No single gene acts by itself, instead the genome is organized into an intricate network of interacting components to ensure the organism mounts an appropriate response to its environment. A genetic interaction network (GIN) represents a global view of these relationships and, for instance, can depict a cell as a functional wiring diagram. Thereby GINs are key to develop an integrated understanding of all processes in a cell or organism. A genetic interaction is defined as a combination of mutations that have an unexpected phenotype with respect to the effect of the individual perturbations. For instance, two mutations that have little effect by themselves when combined may be lethal (a negative interaction) or two mutations that have a negative effect individually may have no effect when combined (a positive interaction). For model systems including yeast, tools such as synthetic genetic array analyses exist that allows for sampling of double gene knockouts on a genome-wide scale. This approach has enabled sampling of >23 million interactions and has resulted in the most detailed genetic interaction network to date consisting of ~900,000 genetic interactions. In contrast, an easily implementable approach for bacteria that can map genome-wide genetic interactions in high-throughput is lacking. In this proposal we solve this challenge by developing pooled and dual-guided CRISPRi (p&dgCRISPRi) in the bacterial pathogen Streptococcus pneumoniae. As a proof-of-principle we developed a relatively small version of p&dgCRISPRi. To enable this, we designed a cloning strategy aimed at combining two single guide RNAs (gRNAs) into a single genome targeting all pairwise combinations of a set of 105 genes in S. pneumoniae. Thereby ~5000 pairwise interactions were screened in a pool, resulting in ~500 negative interactions and ~200 positive interactions.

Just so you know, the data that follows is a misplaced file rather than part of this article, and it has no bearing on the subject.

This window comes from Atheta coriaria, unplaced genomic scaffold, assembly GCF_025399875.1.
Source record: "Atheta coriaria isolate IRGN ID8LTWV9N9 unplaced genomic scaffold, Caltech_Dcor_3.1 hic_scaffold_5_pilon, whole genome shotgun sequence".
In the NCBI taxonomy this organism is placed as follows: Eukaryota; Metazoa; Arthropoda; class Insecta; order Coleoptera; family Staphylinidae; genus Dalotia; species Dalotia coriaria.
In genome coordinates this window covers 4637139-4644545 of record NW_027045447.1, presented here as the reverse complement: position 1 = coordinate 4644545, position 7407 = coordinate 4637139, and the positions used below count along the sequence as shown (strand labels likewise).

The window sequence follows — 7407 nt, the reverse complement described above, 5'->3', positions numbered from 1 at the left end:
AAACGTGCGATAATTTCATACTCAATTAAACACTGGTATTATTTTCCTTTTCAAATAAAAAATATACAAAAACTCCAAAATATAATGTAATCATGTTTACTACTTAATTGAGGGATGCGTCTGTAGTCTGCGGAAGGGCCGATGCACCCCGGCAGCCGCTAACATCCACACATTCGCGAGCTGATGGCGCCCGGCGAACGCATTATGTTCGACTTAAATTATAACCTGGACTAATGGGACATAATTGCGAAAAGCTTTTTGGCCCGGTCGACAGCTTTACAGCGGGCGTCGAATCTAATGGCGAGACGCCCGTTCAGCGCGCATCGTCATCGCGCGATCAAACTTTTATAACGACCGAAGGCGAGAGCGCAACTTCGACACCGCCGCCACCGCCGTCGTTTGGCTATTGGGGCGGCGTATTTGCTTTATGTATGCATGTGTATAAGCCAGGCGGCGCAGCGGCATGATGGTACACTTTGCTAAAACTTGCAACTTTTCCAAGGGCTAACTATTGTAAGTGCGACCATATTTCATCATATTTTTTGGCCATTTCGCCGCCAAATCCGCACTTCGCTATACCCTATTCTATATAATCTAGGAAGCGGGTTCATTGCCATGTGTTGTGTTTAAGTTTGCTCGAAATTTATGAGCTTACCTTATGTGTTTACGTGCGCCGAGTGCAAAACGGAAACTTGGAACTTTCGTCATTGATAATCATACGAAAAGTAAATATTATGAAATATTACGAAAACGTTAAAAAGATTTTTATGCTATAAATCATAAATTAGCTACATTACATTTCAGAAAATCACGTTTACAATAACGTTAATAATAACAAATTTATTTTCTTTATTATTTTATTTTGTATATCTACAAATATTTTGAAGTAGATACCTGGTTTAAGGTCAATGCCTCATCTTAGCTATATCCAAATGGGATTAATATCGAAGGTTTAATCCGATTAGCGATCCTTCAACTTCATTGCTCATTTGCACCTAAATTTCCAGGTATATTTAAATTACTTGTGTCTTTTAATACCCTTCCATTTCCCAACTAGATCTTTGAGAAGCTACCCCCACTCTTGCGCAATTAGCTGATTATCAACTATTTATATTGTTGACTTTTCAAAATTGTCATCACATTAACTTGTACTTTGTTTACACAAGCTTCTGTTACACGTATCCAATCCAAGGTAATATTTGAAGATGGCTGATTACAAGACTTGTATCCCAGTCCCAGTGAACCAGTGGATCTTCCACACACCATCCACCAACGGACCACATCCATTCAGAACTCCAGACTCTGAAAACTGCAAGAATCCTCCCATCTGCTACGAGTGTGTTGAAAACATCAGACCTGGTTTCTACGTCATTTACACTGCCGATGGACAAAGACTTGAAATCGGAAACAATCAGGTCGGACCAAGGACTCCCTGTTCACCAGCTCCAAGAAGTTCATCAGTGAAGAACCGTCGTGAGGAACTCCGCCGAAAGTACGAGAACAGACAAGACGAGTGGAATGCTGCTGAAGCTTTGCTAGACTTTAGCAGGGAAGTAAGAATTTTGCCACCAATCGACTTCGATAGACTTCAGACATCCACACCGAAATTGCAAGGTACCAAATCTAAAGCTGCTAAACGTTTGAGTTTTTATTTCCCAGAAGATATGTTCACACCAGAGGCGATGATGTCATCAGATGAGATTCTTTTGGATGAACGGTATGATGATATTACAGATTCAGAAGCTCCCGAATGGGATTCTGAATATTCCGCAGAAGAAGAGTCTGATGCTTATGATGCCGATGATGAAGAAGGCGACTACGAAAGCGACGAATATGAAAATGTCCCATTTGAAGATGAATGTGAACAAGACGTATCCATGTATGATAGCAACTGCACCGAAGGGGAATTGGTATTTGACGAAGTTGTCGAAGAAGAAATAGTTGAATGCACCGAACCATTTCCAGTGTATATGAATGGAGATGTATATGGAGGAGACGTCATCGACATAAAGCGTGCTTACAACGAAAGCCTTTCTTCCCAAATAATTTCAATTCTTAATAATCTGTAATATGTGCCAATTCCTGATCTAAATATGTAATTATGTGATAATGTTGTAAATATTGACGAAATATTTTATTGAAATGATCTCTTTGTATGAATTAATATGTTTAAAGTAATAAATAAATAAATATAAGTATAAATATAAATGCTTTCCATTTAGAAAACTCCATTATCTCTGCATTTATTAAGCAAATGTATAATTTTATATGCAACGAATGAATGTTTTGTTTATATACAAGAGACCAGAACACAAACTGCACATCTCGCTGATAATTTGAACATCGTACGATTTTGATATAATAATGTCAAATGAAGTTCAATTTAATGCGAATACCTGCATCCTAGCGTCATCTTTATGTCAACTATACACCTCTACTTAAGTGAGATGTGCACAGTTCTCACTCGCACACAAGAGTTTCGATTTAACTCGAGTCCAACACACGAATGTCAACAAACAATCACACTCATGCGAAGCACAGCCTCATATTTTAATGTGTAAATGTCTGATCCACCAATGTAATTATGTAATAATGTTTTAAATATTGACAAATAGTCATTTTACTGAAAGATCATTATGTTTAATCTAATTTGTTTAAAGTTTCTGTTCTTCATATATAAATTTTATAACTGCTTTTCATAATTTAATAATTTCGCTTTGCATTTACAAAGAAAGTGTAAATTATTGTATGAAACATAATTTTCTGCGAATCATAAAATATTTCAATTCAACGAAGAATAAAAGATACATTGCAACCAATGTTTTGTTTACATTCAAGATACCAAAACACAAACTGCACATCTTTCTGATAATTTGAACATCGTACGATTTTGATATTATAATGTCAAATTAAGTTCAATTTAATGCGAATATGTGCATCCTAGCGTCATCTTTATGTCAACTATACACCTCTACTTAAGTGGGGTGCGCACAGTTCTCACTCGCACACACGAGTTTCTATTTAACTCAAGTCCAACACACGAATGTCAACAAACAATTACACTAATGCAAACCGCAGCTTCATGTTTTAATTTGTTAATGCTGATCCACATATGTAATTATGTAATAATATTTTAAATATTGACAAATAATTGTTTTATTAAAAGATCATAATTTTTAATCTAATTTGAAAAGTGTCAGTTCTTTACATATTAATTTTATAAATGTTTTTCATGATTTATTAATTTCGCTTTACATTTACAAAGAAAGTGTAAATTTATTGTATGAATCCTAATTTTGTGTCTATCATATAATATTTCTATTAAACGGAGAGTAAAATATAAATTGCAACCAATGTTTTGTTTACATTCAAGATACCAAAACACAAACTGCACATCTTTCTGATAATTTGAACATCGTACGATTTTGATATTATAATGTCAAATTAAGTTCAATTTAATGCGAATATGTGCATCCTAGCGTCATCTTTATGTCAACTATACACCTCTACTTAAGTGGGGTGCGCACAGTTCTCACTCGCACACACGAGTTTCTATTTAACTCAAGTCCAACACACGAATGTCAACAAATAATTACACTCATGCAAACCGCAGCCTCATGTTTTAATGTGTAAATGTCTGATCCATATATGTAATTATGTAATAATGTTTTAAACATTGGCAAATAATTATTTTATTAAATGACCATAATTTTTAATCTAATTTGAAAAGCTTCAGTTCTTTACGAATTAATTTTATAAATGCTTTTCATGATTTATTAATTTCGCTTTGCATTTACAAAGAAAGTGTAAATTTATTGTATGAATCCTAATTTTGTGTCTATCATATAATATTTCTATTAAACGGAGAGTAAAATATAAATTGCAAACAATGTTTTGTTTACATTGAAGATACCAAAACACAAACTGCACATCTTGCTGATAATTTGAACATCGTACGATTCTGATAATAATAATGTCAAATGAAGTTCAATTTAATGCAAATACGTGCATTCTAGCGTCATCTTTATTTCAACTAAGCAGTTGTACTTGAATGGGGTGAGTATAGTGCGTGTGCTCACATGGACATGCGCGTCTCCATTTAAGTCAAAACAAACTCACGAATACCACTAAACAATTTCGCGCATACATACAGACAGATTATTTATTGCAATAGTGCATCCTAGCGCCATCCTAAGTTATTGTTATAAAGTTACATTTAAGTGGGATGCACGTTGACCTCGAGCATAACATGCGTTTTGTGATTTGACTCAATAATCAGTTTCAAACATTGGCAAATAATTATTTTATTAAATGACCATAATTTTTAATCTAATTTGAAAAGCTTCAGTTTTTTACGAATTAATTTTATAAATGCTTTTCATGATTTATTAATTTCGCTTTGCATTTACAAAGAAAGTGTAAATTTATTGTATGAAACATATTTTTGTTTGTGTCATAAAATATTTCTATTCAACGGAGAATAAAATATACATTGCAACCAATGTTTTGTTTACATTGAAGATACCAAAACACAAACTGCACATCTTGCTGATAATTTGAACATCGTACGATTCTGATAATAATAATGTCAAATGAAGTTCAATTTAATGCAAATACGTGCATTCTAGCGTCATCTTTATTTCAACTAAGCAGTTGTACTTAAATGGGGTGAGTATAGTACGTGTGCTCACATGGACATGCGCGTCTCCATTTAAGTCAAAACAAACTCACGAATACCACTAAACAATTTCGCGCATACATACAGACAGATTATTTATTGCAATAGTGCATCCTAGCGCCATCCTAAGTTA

In Aim 1, we scale-up the approach and generate saturated libraries totaling ~1.2 million interactions. We first evaluate 10 gRNAs for each open reading frame (ORF) in the genome, and select two efficient ones. These gRNAs are than used to generate over 1.2 million pooled S. pneumoniae CRISPRi strains where each bacterium expresses 2 gRNAs. Each gRNA-pair is linked to two random barcodes, and the change in frequency of these barcodes in the population, which is determined by Illumina sequencing, is used to calculate their effect on fitness.
In Aim 2, we build the first genome-wide genetic interaction network for S. pneumoniae by screening the p&dgCRISPRi libraries in rich and minimal media, and in rich media supplemented with an antibiotic from one of the four major classes. Networks are analyzed in detail and are combined and fused with additional (omics)data to provide context, and mined for new biological insights, while 30-50 interactions are validated to confirm high- confidence interactions. Most importantly, these GINs will proof central to developing an integrated understanding of all processes in an organism and may for instance aid in the design of new antimicrobial strategies.
A genetic interaction network represents a global view of the relationships between the genes in a genome that work together to establish a specific phenotype. While genetic interaction networks are key to develop an integrated understanding of all processes in an organism, there is no widely applicable approach that can do this in high-throughput and genome-wide for bacterial pathogens. Here we solve this challenge by developing and employing pooled and dual-guided CRISPRi, Streptococcus pneumoniae. and build the first genome-wide genetic interaction network for